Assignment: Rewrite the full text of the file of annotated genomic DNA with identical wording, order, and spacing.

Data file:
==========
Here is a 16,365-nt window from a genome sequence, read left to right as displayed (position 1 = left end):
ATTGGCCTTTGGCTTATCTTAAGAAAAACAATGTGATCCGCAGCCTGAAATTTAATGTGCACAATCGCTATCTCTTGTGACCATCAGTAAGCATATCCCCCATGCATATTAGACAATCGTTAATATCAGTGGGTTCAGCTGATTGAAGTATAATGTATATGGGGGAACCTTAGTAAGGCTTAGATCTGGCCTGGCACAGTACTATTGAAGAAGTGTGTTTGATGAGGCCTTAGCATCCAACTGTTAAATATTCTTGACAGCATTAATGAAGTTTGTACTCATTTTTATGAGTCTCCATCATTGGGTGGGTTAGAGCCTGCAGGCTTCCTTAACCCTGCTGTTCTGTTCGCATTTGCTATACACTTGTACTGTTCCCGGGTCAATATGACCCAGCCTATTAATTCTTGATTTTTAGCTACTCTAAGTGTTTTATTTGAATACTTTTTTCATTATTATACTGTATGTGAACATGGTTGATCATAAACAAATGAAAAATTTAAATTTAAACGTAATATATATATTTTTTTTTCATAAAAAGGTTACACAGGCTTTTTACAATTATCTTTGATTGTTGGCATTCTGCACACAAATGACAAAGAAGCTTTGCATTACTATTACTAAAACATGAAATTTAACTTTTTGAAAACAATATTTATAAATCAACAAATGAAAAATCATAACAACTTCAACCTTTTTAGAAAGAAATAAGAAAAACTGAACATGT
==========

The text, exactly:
Here is a 16,365-nt window from a genome sequence, read left to right as displayed (position 1 = left end):
ATTGGCCTTTGGCTTATCTTAAGAAAAACAATGTGATCCGCAGCCTGAAATTTAATGTGCACAATCGCTATCTCTTGTGACCATCAGTAAGCATATCCCCCATGCATATTAGACAATCGTTAATATCAGTGGGTTCAGCTGATTGAAGTATAATGTATATGGGGGAACCTTAGTAAGGCTTAGATCTGGCCTGGCACAGTACTATTGAAGAAGTGTGTTTGATGAGGCCTTAGCATCCAACTGTTAAATATTCTTGACAGCATTAATGAAGTTTGTACTCATTTTTATGAGTCTCCATCATTGGGTGGGTTAGAGCCTGCAGGCTTCCTTAACCCTGCTGTTCTGTTCGCATTTGCTATACACTTGTACTGTTCCCGGGTCAATATGACCCAGCCTATTAATTCTTGATTTTTAGCTACTCTAAGTGTTTTATTTGAATACTTTTTTCATTATTATACTGTATGTGAACATGGTTGATCATAAACAAATGAAAAATTTAAATTTAAACGTAATATATATATTTTTTTTTCATAAAAAGGTTACACAGGCTTTTTACAATTATCTTTGATTGTTGGCATTCTGCACACAAATGACAAAGAAGCTTTGCATTACTATTACTAAAACATGAAATTTAACTTTTTGAAAACAATATTTATAAATCAACAAATGAAAAATCATAACAACTTCAACCTTTTTAGAAAGAAATAAGAAAAACTGAACATGT